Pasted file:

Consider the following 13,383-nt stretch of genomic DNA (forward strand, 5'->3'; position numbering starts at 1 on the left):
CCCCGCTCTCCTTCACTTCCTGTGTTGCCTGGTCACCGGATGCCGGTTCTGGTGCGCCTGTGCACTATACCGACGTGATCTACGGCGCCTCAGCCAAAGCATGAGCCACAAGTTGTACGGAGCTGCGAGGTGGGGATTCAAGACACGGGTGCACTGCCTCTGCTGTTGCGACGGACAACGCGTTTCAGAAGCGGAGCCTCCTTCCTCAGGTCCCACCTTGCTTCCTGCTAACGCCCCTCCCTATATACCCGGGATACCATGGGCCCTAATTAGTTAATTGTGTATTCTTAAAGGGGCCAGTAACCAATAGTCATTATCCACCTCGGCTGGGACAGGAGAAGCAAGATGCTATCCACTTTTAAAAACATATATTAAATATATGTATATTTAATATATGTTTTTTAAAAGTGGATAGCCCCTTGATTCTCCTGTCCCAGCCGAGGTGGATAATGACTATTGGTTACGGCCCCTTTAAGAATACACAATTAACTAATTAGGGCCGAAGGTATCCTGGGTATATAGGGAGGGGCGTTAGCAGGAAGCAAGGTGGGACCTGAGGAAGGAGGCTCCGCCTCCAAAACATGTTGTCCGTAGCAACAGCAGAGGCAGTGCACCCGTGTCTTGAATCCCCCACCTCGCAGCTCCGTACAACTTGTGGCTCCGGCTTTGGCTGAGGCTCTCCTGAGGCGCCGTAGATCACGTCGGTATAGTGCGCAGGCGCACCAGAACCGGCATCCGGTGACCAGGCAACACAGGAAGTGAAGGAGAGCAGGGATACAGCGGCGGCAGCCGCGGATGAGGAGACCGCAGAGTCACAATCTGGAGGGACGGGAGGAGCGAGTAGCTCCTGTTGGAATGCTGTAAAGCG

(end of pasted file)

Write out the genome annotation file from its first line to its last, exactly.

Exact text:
Consider the following 13,383-nt stretch of genomic DNA (forward strand, 5'->3'; position numbering starts at 1 on the left):
CCCCGCTCTCCTTCACTTCCTGTGTTGCCTGGTCACCGGATGCCGGTTCTGGTGCGCCTGTGCACTATACCGACGTGATCTACGGCGCCTCAGCCAAAGCATGAGCCACAAGTTGTACGGAGCTGCGAGGTGGGGATTCAAGACACGGGTGCACTGCCTCTGCTGTTGCGACGGACAACGCGTTTCAGAAGCGGAGCCTCCTTCCTCAGGTCCCACCTTGCTTCCTGCTAACGCCCCTCCCTATATACCCGGGATACCATGGGCCCTAATTAGTTAATTGTGTATTCTTAAAGGGGCCAGTAACCAATAGTCATTATCCACCTCGGCTGGGACAGGAGAAGCAAGATGCTATCCACTTTTAAAAACATATATTAAATATATGTATATTTAATATATGTTTTTTAAAAGTGGATAGCCCCTTGATTCTCCTGTCCCAGCCGAGGTGGATAATGACTATTGGTTACGGCCCCTTTAAGAATACACAATTAACTAATTAGGGCCGAAGGTATCCTGGGTATATAGGGAGGGGCGTTAGCAGGAAGCAAGGTGGGACCTGAGGAAGGAGGCTCCGCCTCCAAAACATGTTGTCCGTAGCAACAGCAGAGGCAGTGCACCCGTGTCTTGAATCCCCCACCTCGCAGCTCCGTACAACTTGTGGCTCCGGCTTTGGCTGAGGCTCTCCTGAGGCGCCGTAGATCACGTCGGTATAGTGCGCAGGCGCACCAGAACCGGCATCCGGTGACCAGGCAACACAGGAAGTGAAGGAGAGCAGGGATACAGCGGCGGCAGCCGCGGATGAGGAGACCGCAGAGTCACAATCTGGAGGGACGGGAGGAGCGAGTAGCTCCTGTTGGAATGCTGTAAAGCG